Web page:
Following excerpts were taken from Human Rights Commission of Pakistan’s State of Human Rights in 2012 Report
The Hazaras of Balochistan, an ethnically distinct group that is almost exclusively Shia, have suffered repeated massacres over the last decade and a half only because of their belief. They have been targeted much more frequently than even the other Shias in Quetta and its surroundings. That is because the Hazaras are easily recognisable on account of their distinct features. As many as 119 Hazaras were killed in targeted attacks in Quetta and its peripheries in 2012. An HRCP fact-finding mission that visited Balochistan from May 15 to 19 in order to assess the situation of human rights in the province met with members of the Hazara community. They believed that if the authorities wanted to protect them the state had the capacity to do so.
In June, Lashkar-e-Jhangvi terrorists attacked a bus of Balochistan IT University carrying Hazara students, killing five of them. The frequency of Desperate to leave the deathtrap. Freedom of thought, conscience and religion 102 attacks on the Hazaras was such that non-Hazara students of the university stated their unwillingness to share a bus with the Hazaras for fear of being targeted. Persecuted for their belief, the Hazaras of Quetta have retreated to just two localities of the city for the sake of safety. The two localities have been increasingly attacked in recent years, often with dozens of casualties.
Although the Hazaras of Quetta were the most frequently targeted segment of Shia population, they certainly were not the only one. In February, 18 Shia Muslims were killed in Chilas whilst on their way to Gilgit Baltistan from Rawalpindi.
In April, a mob dragged nine Shia Muslims from buses and shot them dead in the town of Chilas.
In August, 25 Shia Muslims were killed in an attack on a bus en route to Gilgit Baltistan in Mansehra district. The killers asked the passengers for their identity cards and executed those that they concluded were Shias.
In September, a car bomb explosion in a crowded market in Parachinar, in FATA’s Kurram Agency, killed 12 Shias.
In November, a suicide attack near an Imambargah in Rawalpindi killed 12 people. Another 36 were injured.
According to monitoring of media reports by HRCP, at least 531 people were killed in 199 sectarian-related terrorist attacks against Muslim sects, mainly Shias. Out of these, 78 people were killed in three suicide bombings.
No part of Pakistan was spared in the senseless spilling of blood on the basis of sectarian belief. As many as 159 people were killed in 95 attacks in Karachi (Sindh), most of whom were professionals; 130 in 51 attacks in Quetta and 31 in five attacks in Mastung (Balochistan); 22 in one attack in Rahimyar Khan and 23 in one attack in Rawalpindi (Punjab); 19 each in two separate attacks in Kohistan and Mansehra districts (Khyber Pakhtunkhwa); 65 in nine attacks in Kurram Agency and 13 in one attack in Orakzai (FATA); and 10 in 18 attacks in Gilgit and nine in one attack in Diamer (Gilgit Baltistan). The casualties occurred in drive-by targeted killings, incidents of multiple execution-style killings of Shia men travelling in vans and buses, suicide bombings and bomb and grenade explosions. The attackers targeted mosques, imambargahs, madrassas, students and teachers of seminaries, as well as religious gatherings, and often anyone subscribing to a particular sect.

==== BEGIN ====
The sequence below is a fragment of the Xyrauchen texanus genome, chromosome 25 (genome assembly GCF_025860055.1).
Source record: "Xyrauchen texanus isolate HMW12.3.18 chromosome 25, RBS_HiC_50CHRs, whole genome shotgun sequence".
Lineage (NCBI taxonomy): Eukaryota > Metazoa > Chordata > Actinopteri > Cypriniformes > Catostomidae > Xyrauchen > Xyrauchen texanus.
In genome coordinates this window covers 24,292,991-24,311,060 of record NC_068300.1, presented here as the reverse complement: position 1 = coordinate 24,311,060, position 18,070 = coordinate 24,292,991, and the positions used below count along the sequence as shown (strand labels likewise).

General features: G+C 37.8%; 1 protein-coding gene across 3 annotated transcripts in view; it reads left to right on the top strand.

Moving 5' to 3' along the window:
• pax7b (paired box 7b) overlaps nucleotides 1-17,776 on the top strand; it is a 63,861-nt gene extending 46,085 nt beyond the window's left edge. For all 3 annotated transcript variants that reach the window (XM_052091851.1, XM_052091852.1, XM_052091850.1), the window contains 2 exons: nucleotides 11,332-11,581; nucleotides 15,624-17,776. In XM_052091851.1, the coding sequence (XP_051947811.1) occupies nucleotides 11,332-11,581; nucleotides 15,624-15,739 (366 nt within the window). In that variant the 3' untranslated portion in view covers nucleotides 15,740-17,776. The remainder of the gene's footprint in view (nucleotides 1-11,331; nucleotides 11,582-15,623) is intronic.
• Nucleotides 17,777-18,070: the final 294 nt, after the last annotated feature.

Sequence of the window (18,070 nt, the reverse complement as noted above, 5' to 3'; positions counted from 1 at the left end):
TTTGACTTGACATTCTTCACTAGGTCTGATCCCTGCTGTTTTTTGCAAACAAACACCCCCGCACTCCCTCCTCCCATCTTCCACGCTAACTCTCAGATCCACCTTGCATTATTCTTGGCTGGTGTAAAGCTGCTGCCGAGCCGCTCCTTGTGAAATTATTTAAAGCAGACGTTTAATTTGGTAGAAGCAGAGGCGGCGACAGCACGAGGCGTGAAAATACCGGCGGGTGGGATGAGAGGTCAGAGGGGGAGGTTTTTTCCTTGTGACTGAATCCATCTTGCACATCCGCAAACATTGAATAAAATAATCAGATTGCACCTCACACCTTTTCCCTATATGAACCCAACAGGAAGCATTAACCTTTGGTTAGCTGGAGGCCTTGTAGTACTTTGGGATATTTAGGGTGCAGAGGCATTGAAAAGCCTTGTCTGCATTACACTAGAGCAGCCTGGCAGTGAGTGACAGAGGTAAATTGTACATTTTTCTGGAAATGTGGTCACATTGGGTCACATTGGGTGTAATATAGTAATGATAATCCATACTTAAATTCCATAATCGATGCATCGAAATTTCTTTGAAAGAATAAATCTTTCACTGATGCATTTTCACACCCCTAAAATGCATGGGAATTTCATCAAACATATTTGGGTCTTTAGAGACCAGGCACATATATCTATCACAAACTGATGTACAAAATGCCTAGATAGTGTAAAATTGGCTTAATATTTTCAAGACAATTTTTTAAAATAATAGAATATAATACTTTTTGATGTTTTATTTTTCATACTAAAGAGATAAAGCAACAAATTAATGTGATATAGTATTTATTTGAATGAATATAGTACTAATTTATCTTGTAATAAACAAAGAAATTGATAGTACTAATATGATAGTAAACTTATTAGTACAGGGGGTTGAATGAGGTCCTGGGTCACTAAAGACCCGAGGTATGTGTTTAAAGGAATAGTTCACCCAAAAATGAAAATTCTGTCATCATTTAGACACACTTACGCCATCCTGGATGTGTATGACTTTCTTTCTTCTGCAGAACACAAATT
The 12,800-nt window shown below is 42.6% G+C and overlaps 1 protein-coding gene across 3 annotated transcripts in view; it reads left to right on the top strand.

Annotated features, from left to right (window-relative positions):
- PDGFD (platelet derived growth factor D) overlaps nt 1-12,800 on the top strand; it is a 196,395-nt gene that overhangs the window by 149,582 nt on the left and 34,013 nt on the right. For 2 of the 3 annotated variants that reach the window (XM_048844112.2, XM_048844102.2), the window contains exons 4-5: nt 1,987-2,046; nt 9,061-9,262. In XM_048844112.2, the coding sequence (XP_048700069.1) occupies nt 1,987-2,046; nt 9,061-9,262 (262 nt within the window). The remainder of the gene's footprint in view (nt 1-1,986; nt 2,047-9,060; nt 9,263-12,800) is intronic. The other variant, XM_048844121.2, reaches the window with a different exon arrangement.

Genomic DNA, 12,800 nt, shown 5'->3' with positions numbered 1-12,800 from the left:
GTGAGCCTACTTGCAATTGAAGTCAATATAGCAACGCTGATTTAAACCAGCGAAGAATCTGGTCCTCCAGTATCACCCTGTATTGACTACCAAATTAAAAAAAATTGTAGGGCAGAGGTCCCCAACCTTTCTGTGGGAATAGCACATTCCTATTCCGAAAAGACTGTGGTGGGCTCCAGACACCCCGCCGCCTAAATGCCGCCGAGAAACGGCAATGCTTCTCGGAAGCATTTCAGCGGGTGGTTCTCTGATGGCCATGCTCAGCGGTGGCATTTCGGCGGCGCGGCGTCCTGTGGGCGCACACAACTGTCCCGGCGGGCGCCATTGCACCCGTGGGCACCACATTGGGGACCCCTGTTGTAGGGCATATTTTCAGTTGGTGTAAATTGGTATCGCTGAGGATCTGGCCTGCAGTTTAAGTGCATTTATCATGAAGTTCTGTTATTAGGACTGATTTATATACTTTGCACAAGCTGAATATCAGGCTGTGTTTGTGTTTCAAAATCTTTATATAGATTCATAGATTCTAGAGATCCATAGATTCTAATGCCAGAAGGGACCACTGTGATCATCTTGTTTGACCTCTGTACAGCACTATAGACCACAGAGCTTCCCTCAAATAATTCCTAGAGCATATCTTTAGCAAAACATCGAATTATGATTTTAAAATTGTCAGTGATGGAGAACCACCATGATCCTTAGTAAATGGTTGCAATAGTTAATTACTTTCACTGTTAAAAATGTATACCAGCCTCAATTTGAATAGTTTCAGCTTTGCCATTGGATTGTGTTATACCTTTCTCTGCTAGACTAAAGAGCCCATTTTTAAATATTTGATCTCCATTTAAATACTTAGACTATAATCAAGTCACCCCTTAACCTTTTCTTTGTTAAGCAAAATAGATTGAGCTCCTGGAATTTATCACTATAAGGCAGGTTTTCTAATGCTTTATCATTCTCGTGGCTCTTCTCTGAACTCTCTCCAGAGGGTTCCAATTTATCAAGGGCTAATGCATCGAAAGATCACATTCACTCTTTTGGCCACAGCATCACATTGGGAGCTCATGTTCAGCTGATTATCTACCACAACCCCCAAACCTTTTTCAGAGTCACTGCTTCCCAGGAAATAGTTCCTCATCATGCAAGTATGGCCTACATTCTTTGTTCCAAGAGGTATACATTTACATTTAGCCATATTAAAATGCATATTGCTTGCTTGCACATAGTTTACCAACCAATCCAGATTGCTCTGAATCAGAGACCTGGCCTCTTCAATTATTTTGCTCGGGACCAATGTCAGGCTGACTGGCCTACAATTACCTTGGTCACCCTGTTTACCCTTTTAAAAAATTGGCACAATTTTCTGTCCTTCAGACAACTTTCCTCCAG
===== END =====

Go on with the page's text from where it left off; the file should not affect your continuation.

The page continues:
The Pak Institute for Peace Studies, an Islamabad-based NGO conducting research on different aspects of conflict, counted 563 fatalities and 853 people injured in 213 incidents of sectarian-related terrorist attacks and sectarian clashes. It noted that 85 percent of the overall reported incidents of sectarian violence in 2012 were concentrated in Karachi, Quetta, Gilgit and Kurram Agency.
HRCP publicly and repeatedly expressed its outrage over recurring sectarian bloodshed throughout the year. It reiterated that sympathetic attitudes towards religious extremism in all institutions of the state were responsible for the failure to confront the menace of sectarian terrorism. The commission stated State of Human Rights in 2012 103 that police actions that followed brazen targeting of religious events in particular stood little chance of stemming the tide of sectarian bloodletting so long as only the symptoms of the malaise were paid attention to and the cause was left unaddressed.